Scientists have proved that the so-called “Supermicro” resistant to antibiotics of the bacteria, periodically exchange “superweapon” for protection from drugs, and pass it to “normal” germs, making them much more dangerous than previously thought.
“One of the main challenges for medicine today is the emergence of microbes resistant to multiple drugs. The greatest threat today are the bacteria that use enzymes of the class of MBL to protect themselves, as they make them invulnerable to the actions of carbapenems, the ‘antibiotics of last resort”, stated Robert Bonomo (Robert Bonomo of the University Case Western Reserve in Cleveland (United States).
Bonomo and his colleagues found, as there are similar microbes, and have discovered a potential way of how to prevent them, watching how the superweapon one new group invulnerable superbugs that were recently discovered in the sewers and hospitals in new Delhi, capital of India, and then discovered in China and Bangladesh.
These microbes, as shown by analysis of their DNA and proteins, have learned to synthesize special enzymes, the so – called metal-beta-lactamase (MBL) capable of “catching” and nejtralizovat molecules the most potent antibiotics from the class of carbapenems. Due to this microbe is virtually invulnerable to the effects of drugs, and scientists and the human immune system yet effective ways of dealing with them, in addition to cleansing the infected body tissues and habitats from zinc ions, necessary for the operation of MBL enzymes.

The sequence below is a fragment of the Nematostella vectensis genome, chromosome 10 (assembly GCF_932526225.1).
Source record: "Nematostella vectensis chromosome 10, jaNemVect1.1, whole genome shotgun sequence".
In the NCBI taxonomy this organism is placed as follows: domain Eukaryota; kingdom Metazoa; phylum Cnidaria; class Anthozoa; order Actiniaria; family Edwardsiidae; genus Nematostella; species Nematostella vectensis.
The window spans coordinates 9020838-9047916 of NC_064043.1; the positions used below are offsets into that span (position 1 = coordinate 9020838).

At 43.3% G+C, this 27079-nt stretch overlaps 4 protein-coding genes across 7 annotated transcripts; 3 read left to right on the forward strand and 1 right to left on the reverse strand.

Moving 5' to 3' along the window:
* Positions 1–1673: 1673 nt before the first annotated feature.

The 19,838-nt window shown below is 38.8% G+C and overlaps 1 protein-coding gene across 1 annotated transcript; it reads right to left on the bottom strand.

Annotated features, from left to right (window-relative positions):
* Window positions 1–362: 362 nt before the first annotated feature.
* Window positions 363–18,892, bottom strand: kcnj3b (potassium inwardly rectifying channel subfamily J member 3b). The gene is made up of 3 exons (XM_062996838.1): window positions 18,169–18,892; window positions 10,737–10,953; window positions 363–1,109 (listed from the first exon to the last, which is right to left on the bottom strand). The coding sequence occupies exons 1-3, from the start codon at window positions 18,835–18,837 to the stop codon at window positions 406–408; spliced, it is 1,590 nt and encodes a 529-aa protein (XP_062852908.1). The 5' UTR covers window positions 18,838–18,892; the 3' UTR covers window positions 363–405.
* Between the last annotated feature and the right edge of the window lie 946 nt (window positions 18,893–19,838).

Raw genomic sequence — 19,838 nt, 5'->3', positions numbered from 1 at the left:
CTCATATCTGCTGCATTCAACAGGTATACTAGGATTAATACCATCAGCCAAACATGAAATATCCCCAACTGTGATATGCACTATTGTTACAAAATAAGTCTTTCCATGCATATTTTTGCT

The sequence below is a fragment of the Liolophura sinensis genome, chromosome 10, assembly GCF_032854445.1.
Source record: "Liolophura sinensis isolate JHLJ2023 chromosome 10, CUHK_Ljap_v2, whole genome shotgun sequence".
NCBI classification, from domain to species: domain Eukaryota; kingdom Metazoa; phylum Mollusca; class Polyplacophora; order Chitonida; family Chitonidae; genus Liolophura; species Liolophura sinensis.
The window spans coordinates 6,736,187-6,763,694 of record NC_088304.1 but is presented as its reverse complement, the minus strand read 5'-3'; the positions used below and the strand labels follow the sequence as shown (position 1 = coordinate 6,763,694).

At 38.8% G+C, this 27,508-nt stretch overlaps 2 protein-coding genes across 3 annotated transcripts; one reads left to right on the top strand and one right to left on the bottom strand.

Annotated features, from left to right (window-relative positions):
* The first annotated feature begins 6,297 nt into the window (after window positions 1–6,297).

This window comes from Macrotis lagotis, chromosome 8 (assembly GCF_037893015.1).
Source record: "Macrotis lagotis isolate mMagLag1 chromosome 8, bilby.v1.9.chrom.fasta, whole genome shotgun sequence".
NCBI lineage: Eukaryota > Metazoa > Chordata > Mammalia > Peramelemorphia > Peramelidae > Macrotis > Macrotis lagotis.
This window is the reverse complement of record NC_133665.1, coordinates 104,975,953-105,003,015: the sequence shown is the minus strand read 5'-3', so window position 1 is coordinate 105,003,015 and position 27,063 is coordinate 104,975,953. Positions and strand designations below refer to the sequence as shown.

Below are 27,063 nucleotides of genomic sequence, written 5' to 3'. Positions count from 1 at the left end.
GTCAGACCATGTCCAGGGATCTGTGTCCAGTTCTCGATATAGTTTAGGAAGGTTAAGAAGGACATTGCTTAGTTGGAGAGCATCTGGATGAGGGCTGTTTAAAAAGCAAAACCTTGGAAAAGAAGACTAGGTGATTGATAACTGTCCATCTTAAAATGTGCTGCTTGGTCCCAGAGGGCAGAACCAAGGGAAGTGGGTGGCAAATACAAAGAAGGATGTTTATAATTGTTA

Germs from Delhi learned to counteract this, “and developed a new version of MBL enzyme, molecule, NDM-1, which requires a large number of metals. Moreover, as observations showed that molecules of this protein somehow fall into populations of other bacteria, which have no gene NDM-1, and protects them from lethal doses of the antibiotic.
As found by the authors, the amazing properties of NDM-1 stem from the same things – how “Packed” the protein. It turned out that “Supermicro” learned to surround molecules of MBL enzymes by using “shields” of fat molecules that protects them from loss of metals and to prepare vesicles with a large number of NDM-1, which they release into the environment.
These bubbles are a kind of “mines” that protect any germs surrounded by them, from molecules of carbapenems and other antibiotics. Due to this, the presence of even a small group of microbes having a “superpower” in the body or in nature, all others will protect the bacteria from antibiotics, making carriers of the gene, NDM-1 is extremely dangerous.
The situation is not so hopeless as it may seem. Watching the allocation of NDM-1 in normal E. coli, the research team Bonomo revealed the mechanisms that control the growth and release of these bubbles, the study of which, as scientists hope, will help us to find the key to fight invincible “superbugs”.